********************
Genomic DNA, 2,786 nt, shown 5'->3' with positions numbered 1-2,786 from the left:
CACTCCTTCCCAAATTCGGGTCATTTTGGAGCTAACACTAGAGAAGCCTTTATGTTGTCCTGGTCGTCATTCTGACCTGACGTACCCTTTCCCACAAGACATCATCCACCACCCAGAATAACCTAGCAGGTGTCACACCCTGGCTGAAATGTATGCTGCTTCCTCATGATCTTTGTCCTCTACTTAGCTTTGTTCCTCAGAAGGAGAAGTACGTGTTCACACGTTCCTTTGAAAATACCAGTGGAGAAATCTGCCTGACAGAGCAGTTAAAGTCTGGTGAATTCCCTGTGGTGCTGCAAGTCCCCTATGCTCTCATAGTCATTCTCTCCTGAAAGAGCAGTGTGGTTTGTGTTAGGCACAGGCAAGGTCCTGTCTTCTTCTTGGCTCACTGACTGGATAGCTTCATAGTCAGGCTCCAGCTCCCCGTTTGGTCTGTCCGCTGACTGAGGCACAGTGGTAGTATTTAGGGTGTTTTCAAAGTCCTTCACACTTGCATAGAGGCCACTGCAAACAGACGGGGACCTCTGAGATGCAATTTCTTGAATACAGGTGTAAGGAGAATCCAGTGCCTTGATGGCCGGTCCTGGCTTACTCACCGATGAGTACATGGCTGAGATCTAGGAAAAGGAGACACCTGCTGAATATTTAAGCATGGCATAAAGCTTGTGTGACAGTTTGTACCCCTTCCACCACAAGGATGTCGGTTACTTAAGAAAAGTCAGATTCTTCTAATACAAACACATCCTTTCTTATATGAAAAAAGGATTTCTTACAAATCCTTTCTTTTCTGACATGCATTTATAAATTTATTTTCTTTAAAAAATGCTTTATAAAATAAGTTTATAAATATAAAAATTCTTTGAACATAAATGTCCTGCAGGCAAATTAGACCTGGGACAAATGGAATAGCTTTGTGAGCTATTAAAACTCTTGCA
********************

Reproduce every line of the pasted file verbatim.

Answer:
Genomic DNA, 2,786 nt, shown 5'->3' with positions numbered 1-2,786 from the left:
CACTCCTTCCCAAATTCGGGTCATTTTGGAGCTAACACTAGAGAAGCCTTTATGTTGTCCTGGTCGTCATTCTGACCTGACGTACCCTTTCCCACAAGACATCATCCACCACCCAGAATAACCTAGCAGGTGTCACACCCTGGCTGAAATGTATGCTGCTTCCTCATGATCTTTGTCCTCTACTTAGCTTTGTTCCTCAGAAGGAGAAGTACGTGTTCACACGTTCCTTTGAAAATACCAGTGGAGAAATCTGCCTGACAGAGCAGTTAAAGTCTGGTGAATTCCCTGTGGTGCTGCAAGTCCCCTATGCTCTCATAGTCATTCTCTCCTGAAAGAGCAGTGTGGTTTGTGTTAGGCACAGGCAAGGTCCTGTCTTCTTCTTGGCTCACTGACTGGATAGCTTCATAGTCAGGCTCCAGCTCCCCGTTTGGTCTGTCCGCTGACTGAGGCACAGTGGTAGTATTTAGGGTGTTTTCAAAGTCCTTCACACTTGCATAGAGGCCACTGCAAACAGACGGGGACCTCTGAGATGCAATTTCTTGAATACAGGTGTAAGGAGAATCCAGTGCCTTGATGGCCGGTCCTGGCTTACTCACCGATGAGTACATGGCTGAGATCTAGGAAAAGGAGACACCTGCTGAATATTTAAGCATGGCATAAAGCTTGTGTGACAGTTTGTACCCCTTCCACCACAAGGATGTCGGTTACTTAAGAAAAGTCAGATTCTTCTAATACAAACACATCCTTTCTTATATGAAAAAAGGATTTCTTACAAATCCTTTCTTTTCTGACATGCATTTATAAATTTATTTTCTTTAAAAAATGCTTTATAAAATAAGTTTATAAATATAAAAATTCTTTGAACATAAATGTCCTGCAGGCAAATTAGACCTGGGACAAATGGAATAGCTTTGTGAGCTATTAAAACTCTTGCA